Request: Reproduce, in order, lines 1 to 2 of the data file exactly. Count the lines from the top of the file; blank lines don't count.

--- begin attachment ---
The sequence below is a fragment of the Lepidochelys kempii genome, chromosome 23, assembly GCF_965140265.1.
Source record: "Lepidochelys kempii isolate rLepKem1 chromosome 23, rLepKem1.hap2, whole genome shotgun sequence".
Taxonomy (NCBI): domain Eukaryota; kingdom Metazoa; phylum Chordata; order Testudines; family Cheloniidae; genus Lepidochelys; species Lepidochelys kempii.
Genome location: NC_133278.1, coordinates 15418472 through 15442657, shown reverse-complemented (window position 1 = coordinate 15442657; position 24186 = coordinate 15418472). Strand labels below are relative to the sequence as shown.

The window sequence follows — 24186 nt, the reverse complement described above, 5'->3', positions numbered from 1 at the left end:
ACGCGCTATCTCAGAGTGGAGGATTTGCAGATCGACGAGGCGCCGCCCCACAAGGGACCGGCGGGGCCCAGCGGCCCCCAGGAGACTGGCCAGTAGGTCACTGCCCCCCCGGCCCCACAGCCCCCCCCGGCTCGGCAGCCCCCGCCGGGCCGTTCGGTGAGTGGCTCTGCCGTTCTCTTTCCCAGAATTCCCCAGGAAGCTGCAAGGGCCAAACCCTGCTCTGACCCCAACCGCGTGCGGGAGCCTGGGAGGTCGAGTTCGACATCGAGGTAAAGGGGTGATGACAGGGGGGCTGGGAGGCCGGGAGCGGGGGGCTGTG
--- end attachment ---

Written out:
The sequence below is a fragment of the Lepidochelys kempii genome, chromosome 23, assembly GCF_965140265.1.
Source record: "Lepidochelys kempii isolate rLepKem1 chromosome 23, rLepKem1.hap2, whole genome shotgun sequence".